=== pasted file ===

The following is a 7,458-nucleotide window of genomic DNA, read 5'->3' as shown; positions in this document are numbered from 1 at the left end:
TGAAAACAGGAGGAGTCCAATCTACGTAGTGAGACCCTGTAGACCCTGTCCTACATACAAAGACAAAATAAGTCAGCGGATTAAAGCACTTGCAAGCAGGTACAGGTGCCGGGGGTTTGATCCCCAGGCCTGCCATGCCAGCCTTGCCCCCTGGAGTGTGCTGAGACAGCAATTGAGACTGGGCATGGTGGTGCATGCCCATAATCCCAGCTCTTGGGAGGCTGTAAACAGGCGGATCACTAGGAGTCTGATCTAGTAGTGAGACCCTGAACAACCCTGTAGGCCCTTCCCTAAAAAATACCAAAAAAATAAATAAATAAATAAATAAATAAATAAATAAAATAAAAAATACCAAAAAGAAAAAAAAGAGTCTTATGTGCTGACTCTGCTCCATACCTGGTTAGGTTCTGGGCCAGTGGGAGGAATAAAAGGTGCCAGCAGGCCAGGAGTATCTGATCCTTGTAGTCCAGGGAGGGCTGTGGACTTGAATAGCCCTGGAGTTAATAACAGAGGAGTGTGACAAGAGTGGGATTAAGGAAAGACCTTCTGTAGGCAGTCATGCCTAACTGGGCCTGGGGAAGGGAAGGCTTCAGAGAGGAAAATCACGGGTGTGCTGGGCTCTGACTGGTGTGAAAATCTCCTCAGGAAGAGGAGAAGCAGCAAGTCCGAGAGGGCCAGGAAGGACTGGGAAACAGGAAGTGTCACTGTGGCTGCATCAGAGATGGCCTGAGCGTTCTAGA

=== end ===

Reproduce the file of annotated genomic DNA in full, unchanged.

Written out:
The following is a 7,458-nucleotide window of genomic DNA, read 5'->3' as shown; positions in this document are numbered from 1 at the left end:
TGAAAACAGGAGGAGTCCAATCTACGTAGTGAGACCCTGTAGACCCTGTCCTACATACAAAGACAAAATAAGTCAGCGGATTAAAGCACTTGCAAGCAGGTACAGGTGCCGGGGGTTTGATCCCCAGGCCTGCCATGCCAGCCTTGCCCCCTGGAGTGTGCTGAGACAGCAATTGAGACTGGGCATGGTGGTGCATGCCCATAATCCCAGCTCTTGGGAGGCTGTAAACAGGCGGATCACTAGGAGTCTGATCTAGTAGTGAGACCCTGAACAACCCTGTAGGCCCTTCCCTAAAAAATACCAAAAAAATAAATAAATAAATAAATAAATAAATAAATAAAATAAAAAATACCAAAAAGAAAAAAAAGAGTCTTATGTGCTGACTCTGCTCCATACCTGGTTAGGTTCTGGGCCAGTGGGAGGAATAAAAGGTGCCAGCAGGCCAGGAGTATCTGATCCTTGTAGTCCAGGGAGGGCTGTGGACTTGAATAGCCCTGGAGTTAATAACAGAGGAGTGTGACAAGAGTGGGATTAAGGAAAGACCTTCTGTAGGCAGTCATGCCTAACTGGGCCTGGGGAAGGGAAGGCTTCAGAGAGGAAAATCACGGGTGTGCTGGGCTCTGACTGGTGTGAAAATCTCCTCAGGAAGAGGAGAAGCAGCAAGTCCGAGAGGGCCAGGAAGGACTGGGAAACAGGAAGTGTCACTGTGGCTGCATCAGAGATGGCCTGAGCGTTCTAGA